The key to her career may be that this child of a liberal, cultured home freely chose her fate. She chose to fight Nazism; she chose to do it alongside the British; she chose the risks of espionage; and she chose to stay in Paris when SOE ordered her home. At a memorial service in Paris, General de Gaulle’s niece summed up her achievement: “Nothing, neither her nationality, nor the traditions of her family, none of these obliged her to take her position in the war. However, she chose it. It is our fight that she chose, that she pursued with an admirable, an invincible courage.” When she died with “freedom” on her lips, it was hers. And it was ours as well.

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Filed under Europe, History

The Middle East and the West: A Troubled History

The Middle East and the West: A Troubled History

In a special six-part series, NPR’s Mike Shuster examines the long and turbulent history of Western inovolvement in the Middle East, from the Crusades to the wars in Iraq.

1098 – 1291

The Crusades: Two Centuries of Holy War

Saladin; Credit: © Bettmann/Corbis

Aug. 17, 2004 · In the late 11th century, the Pope of Rome declares a crusade to seize Jerusalem from the Arabs, who have held the Holy Land for centuries. In just a few years, European knights seize the city, slaughtering most of its Muslim and Jewish inhabitants and launching two centuries of holy war. | Map | Bios

1453 – 1683

The Rise of the Ottoman Empire

Suleiman the Magnificent; Credit: © Bettmann/Corbis

Aug. 18, 2004 · Constantinople falls to the Ottoman Turks in 1453. The Ottoman sultans dominate the Islamic world — ruling over a region stretching from Iran to Morocco. The Ottoman Empire becomes the most powerful state in the Mediterranean, seizing European land in the Balkans and Hungary and twice laying siege to Vienna. | Map | Bios

1783 – 1912

Europe Carves Up the Middle East

Napoleon in Egypt; Credit: © Christie's Images/Corbis

Aug. 19, 2004 · In the midst of the French Revolution, Napoleon seizes Egypt in 1798, setting in motion century-long European scramble for the Middle East. Eventually, the British would take Egypt, Sudan and the small states of the Persian Gulf. France would seize Algeria and Morocco. And Arab resistance to European encroachment would prompt much bloody violence. | Map | Bios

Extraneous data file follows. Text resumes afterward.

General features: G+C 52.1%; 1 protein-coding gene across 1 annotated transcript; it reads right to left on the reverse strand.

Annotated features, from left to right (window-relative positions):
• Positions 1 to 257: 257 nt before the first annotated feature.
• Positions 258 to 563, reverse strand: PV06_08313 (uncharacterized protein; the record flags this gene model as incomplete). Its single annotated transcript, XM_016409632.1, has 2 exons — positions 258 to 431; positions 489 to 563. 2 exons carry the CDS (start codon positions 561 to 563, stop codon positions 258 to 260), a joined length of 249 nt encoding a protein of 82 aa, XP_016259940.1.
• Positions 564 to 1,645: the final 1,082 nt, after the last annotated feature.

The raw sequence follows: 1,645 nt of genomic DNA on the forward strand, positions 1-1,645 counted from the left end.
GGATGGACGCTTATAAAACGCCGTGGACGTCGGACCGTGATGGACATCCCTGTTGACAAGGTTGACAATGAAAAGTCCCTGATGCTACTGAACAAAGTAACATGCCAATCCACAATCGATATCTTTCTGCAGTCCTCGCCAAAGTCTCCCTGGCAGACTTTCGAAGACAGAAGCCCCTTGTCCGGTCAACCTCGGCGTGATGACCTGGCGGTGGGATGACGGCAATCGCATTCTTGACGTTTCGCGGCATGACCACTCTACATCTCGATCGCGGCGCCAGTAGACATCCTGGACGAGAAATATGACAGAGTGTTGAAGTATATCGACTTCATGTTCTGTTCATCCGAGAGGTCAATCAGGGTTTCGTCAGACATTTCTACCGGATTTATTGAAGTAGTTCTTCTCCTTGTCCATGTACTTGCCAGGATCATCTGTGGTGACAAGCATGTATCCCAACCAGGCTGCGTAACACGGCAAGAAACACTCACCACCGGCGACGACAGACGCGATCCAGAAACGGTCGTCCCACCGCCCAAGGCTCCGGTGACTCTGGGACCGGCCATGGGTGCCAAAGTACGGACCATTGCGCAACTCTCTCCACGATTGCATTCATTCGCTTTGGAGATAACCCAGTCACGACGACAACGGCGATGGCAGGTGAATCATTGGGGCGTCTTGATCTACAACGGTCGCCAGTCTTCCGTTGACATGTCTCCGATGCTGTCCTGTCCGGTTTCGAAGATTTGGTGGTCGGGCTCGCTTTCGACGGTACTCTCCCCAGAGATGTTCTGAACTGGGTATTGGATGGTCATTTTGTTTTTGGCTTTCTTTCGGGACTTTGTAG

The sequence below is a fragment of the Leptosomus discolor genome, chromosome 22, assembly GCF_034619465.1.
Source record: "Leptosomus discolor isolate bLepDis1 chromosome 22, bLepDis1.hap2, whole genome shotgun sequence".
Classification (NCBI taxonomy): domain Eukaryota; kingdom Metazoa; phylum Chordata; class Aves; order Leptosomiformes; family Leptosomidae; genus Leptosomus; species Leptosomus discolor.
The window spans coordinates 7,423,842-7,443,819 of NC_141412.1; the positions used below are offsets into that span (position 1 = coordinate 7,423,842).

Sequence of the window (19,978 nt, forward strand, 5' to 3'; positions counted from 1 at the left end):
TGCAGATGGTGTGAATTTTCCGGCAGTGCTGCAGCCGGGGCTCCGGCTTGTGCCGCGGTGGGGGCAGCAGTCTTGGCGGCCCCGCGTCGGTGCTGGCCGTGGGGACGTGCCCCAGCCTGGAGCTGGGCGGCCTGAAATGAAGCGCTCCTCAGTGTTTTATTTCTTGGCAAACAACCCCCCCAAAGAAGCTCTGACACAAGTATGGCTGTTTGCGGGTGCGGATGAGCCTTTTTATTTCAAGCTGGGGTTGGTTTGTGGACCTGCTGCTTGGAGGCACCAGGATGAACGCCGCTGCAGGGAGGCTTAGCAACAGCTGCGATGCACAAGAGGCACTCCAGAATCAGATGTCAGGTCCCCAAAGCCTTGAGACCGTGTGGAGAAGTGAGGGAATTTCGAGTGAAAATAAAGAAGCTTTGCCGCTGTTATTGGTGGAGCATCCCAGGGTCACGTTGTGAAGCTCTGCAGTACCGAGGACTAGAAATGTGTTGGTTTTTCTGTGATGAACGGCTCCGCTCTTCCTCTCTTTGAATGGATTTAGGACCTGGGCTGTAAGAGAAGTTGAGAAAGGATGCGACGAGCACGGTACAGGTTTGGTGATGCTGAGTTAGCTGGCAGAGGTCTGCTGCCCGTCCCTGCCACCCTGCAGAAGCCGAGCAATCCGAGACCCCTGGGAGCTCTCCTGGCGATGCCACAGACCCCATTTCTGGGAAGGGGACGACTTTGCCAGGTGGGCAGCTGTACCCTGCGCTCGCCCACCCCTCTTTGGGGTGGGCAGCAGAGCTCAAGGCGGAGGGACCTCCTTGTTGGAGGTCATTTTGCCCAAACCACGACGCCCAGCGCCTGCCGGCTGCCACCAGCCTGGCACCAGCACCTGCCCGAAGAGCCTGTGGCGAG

1914 – 1936

World War I and its Aftermath

Lawrence of Arabia; Credit: © Bettmann/Corbis

Aug. 20, 2004 · World War I sees Europe complete the seizure of the Middle East. The Ottoman Empire, an ally of Germany, is crushed by Britain and France. The territories of Arabia, Iraq, Syria, Lebanon and Palestine fall into European hands. The French and British draw the borders of the modern Middle East, and the League of Nations sanctions their domination of the region. | Map | Bios

1945 – 1973

The Rise of the U.S. in the Middle East

President Franklin D. Roosevelt meets with Saudi King Abdul Aziz in 1945; Credit: National Archives

Aug. 23, 2004 · As World War II ends, the United States becomes the great outside power in the Middle East, with three main concerns: Persian Gulf oil; support and protection of Israel, founded in 1948; and containment of the Soviet Union. The goals prove difficult to manage, especially through the rise of Arab nationalism, two major Arab-Israeli wars and an Arab oil embargo. | Map | Bios

1979 – 2003

The Clash with Islam

Osama Bin Laden; Credit: © Reuters/Corbis

Aug. 24, 2004 · In 1979, Iran’s Islamic Revolution and the Soviet invasion of Afghanistan foreshadow a rise in Islamic radicalism. Violence intensifies, with the Iran-Iraq war, the Iraqi invasion of Kuwait, and the Persian Gulf war. By the mid-1990s, America faces a new enemy: Osama bin Laden and al Qaeda. After the Sept. 11 attacks, U.S. involvement in the Middle East is deeper than ever. | Map | Bios

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Filed under History, Middle East & Muslim World

Norman Finkelstein & Former Israeli Foreign Minister Shlomo Ben-Ami Debate

Norman Finkelstein & Former Israeli Foreign Minister Shlomo Ben-Ami Debate:

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Today, we bring you a discussion with two of the world’s leading experts on the Israeli-Palestinian conflict. Both of them have new books on the subject. We’re joined by Shlomo Ben-Ami, both an insider and a scholar. As Foreign Minister under Ehud Barak, he was a key participant in years of Israel-Palestinian peace talks, including the Camp David and Taba talks in 2000 and 2001. An Oxford-trained historian, he is currently Vice President of the Toledo Peace Centre in Madrid. His new book is called Scars of War, Wounds of Peace: The Israeli-Arab Tragedy. President Bill Clinton says, quote, “Shlomo Ben-Ami worked tirelessly and courageously for peace. His account of what he did and failed to do and where we go from here should be read by everyone who wants a just and lasting resolution.

We’re also joined by Norman Finkelstein. He’s a professor of political science at DePaul University. His books include A Nation on Trial, which he coauthored with Ruth Bettina Birn, named as a New York Times notable book for 1998. He’s also the author of Image and Reality of the Israel-Palestine Conflict and The Holocaust Industry. His latest book is Beyond Chutzpah: On the Misuse of Anti-Semitism and the Abuse of History. His website is Avi Shlaim of Oxford University calls Beyond Chutzpah “Brilliantly illuminating… On display are all the sterling qualities for which Finkelstein has become famous: erudition, originality, spark, meticulous attention to detail, intellectual integrity, courage, and formidable forensic skills.?